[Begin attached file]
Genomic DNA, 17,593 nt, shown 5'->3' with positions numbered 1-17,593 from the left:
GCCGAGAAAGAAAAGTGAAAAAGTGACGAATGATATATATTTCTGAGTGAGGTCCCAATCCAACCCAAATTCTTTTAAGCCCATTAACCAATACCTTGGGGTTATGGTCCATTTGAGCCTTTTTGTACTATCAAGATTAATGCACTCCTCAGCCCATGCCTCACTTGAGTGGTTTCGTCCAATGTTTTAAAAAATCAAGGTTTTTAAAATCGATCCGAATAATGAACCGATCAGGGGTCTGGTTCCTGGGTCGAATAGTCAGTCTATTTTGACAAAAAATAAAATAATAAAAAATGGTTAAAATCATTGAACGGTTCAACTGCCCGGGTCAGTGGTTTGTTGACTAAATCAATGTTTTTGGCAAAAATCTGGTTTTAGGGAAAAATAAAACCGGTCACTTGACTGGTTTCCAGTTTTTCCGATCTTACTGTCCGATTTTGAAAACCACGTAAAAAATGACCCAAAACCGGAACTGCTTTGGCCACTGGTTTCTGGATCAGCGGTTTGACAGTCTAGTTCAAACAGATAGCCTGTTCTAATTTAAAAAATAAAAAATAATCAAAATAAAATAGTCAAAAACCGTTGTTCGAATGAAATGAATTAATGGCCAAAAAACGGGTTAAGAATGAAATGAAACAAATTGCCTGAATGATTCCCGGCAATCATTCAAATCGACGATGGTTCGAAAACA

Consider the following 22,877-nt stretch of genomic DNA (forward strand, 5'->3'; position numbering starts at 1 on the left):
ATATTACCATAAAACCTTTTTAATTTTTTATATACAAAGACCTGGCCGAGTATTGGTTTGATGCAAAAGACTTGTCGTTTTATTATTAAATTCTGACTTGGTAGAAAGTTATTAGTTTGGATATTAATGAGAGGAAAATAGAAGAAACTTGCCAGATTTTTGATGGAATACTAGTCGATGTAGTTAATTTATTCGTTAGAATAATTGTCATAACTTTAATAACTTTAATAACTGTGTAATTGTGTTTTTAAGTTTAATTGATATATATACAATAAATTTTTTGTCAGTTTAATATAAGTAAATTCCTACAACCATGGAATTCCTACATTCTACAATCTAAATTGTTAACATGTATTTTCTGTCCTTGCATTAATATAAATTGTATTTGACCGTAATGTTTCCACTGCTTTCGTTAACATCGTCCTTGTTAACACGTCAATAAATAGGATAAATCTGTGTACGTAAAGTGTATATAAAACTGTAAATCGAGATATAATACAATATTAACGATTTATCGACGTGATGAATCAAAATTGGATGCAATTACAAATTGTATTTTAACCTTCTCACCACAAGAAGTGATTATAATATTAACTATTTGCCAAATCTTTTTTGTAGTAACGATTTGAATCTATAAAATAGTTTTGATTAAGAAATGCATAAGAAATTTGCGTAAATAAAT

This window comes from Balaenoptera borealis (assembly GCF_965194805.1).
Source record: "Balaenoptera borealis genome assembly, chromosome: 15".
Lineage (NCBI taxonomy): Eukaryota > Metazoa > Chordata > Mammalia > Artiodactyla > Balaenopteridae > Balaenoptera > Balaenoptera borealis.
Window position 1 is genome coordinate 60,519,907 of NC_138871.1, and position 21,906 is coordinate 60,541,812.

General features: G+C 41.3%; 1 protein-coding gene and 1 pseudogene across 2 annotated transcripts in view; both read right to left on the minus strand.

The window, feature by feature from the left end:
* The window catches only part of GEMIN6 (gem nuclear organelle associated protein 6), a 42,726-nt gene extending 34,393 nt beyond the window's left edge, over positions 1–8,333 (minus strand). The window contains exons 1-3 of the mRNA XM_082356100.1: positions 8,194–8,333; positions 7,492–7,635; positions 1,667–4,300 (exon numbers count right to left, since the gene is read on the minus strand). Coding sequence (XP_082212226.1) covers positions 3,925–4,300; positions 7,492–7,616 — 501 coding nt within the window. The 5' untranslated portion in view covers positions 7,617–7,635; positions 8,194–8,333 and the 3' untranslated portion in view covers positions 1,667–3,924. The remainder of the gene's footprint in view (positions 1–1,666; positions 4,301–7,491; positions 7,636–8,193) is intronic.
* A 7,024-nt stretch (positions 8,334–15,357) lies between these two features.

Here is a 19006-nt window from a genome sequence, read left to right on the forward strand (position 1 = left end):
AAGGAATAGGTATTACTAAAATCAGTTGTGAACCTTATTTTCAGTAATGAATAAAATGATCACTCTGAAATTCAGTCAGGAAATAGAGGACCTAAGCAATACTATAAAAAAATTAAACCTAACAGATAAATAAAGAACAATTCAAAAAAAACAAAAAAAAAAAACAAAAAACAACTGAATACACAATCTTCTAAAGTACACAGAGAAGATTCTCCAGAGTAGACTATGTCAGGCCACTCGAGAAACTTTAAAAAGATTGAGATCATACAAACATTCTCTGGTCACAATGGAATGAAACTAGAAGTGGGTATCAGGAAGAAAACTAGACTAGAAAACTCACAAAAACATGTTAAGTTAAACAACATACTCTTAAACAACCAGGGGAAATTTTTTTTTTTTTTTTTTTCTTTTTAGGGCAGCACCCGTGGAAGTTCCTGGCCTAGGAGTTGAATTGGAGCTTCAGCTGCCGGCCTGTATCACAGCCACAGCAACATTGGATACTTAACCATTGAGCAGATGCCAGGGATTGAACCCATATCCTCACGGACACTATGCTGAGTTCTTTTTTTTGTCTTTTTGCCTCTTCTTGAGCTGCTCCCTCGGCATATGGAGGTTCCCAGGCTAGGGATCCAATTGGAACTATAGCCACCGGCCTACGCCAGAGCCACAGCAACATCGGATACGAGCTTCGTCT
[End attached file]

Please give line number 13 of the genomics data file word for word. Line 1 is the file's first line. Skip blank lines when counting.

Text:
Here is a 19006-nt window from a genome sequence, read left to right on the forward strand (position 1 = left end):